In spring, late afternoon sunlight
spills on inked-up pages,
a bottle of beer, and the cat who claims
the kitchen table where I write.
You sit across from me reading
the Romantics, lines about something new
pushing up from Earth, even against
the smog of a 19th Century city.
I think of Blake’s London,
the manacles of the mind,
painful faces that pass,
brown smoke that spits and soils air.
Here, in Scranton, Chamberlain factory,
a colossal slab of stone and steel,
chokes air with brown rings that rub against houses,
while blistered hands labor on assembly lines.
For now, I reach across the table, trace lines
of your palm, while the cat nudges us,
and I rest the pen, because, for a moment,
I want to watch how light falls upon your cheeks.
I want to inhale a tulip-scented breeze,
perfuming our apartment, until sunset
hushes this city, even the clanks of machines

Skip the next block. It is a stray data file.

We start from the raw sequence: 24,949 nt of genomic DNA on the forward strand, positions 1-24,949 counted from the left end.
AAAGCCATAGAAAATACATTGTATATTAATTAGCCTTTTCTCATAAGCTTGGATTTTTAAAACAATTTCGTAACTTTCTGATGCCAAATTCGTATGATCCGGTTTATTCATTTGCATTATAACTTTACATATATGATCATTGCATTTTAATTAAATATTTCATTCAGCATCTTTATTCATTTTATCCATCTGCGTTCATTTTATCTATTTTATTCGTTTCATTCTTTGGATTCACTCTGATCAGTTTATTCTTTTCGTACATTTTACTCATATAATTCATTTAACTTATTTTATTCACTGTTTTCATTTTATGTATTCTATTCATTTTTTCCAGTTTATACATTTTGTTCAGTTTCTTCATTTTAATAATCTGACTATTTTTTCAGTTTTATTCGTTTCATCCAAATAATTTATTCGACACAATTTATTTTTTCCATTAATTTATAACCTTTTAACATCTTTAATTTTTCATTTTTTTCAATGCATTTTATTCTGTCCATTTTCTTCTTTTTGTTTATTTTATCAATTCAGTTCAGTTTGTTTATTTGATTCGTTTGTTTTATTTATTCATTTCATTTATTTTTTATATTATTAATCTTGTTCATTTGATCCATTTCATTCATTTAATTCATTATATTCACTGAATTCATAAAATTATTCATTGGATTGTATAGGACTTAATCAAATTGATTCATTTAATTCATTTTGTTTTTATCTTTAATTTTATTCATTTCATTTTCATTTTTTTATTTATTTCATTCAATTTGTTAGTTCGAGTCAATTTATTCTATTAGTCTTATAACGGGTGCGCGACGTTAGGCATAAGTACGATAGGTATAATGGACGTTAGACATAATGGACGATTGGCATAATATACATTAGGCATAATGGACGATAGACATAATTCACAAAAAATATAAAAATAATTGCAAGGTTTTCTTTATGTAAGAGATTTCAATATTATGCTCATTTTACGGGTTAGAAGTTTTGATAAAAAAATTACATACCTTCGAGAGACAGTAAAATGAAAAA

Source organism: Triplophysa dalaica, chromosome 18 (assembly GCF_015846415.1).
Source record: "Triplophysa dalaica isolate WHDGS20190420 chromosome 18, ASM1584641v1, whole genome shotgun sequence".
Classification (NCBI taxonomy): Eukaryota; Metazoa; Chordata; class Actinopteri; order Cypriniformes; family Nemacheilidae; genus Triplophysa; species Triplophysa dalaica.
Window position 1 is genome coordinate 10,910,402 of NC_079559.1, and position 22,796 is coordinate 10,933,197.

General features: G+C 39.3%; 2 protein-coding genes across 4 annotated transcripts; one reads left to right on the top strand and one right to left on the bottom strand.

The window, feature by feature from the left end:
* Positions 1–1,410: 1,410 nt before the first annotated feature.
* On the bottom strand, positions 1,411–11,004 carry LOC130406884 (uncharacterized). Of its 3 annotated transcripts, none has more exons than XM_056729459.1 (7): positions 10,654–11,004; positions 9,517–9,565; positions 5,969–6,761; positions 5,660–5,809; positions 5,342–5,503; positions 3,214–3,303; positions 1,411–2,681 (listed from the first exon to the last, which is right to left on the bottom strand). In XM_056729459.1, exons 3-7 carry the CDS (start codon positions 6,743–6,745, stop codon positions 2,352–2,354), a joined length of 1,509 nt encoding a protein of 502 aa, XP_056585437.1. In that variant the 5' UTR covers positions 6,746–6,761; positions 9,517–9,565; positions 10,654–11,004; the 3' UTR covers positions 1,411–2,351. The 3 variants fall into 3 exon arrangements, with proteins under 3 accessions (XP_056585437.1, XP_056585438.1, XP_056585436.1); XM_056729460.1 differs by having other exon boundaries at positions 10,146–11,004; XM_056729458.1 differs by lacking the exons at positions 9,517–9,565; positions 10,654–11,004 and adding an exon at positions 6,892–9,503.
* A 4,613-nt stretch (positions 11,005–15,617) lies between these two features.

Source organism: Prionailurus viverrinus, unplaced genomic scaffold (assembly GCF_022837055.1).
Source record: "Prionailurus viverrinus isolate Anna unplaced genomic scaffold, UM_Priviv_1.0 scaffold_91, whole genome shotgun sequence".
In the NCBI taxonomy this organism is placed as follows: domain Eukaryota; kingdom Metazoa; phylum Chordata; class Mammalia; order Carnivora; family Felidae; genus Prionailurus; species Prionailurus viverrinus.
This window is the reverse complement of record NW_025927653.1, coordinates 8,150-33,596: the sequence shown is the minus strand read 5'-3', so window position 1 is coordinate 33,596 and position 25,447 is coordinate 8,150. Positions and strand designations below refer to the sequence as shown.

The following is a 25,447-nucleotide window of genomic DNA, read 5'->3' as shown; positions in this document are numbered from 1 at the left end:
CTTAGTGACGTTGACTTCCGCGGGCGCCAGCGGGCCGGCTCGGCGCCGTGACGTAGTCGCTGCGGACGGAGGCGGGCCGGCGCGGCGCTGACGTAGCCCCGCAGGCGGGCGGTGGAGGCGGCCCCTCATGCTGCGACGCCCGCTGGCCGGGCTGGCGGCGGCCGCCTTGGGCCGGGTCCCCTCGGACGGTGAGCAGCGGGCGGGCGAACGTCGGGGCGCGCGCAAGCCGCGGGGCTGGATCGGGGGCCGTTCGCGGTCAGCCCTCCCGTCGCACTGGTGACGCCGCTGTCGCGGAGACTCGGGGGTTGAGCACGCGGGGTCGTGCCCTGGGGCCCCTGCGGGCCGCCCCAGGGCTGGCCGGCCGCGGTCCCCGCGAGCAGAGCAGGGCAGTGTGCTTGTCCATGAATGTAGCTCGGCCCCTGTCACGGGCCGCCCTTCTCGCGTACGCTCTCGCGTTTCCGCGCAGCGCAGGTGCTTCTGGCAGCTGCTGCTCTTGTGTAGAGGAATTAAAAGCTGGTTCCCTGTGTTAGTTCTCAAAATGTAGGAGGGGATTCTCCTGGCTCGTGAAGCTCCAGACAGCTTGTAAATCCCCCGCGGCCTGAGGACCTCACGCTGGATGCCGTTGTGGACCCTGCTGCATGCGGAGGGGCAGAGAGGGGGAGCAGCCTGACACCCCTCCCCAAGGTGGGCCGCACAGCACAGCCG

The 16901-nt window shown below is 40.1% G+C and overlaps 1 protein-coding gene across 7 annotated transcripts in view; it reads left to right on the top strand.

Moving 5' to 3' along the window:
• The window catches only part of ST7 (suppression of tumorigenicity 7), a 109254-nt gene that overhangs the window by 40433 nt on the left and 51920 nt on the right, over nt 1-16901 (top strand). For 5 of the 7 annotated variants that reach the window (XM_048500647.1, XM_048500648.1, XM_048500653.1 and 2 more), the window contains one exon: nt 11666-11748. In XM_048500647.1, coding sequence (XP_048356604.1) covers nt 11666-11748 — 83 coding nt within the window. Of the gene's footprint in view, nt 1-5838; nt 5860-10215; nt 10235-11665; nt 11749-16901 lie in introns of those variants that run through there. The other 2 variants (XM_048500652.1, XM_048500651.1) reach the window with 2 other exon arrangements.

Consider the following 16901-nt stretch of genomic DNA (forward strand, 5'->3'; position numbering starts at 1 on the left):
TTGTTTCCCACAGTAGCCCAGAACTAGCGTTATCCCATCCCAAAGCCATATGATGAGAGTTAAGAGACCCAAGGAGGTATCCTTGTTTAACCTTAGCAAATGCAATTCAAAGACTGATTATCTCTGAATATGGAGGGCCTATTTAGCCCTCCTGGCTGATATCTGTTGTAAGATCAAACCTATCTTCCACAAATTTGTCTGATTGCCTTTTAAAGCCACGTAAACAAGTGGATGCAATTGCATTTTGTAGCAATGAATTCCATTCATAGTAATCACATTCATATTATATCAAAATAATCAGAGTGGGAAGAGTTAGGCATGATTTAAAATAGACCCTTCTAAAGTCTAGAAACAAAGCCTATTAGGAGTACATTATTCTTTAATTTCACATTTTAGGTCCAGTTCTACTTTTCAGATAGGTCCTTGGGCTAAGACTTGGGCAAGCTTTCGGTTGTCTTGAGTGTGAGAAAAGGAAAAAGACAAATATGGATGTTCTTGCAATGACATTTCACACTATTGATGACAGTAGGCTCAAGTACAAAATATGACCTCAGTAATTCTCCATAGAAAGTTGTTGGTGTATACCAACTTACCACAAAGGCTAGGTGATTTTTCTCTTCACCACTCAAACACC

at Chamberlain, where workers punch out
just in time to catch waning light and yellow-headed
dandelions growing beneath factory shadows.
What You Learn about the House
It's the knowing that the crack
beneath the living room window
may run as deep as a root,
right to the foundation,
the knowing that beneath white bathroom tiles
there may be a water-rotted floorboard
that will buckle and sag
beneath the weight of footsteps,
the knowing that one day
each window will surrender,
defeated by Pennsylvania winters,
and you will replace them one by one.
The inspection is like a first date.
The real knowing comes after the move,
once all papers are signed,
all boxes are unpacked.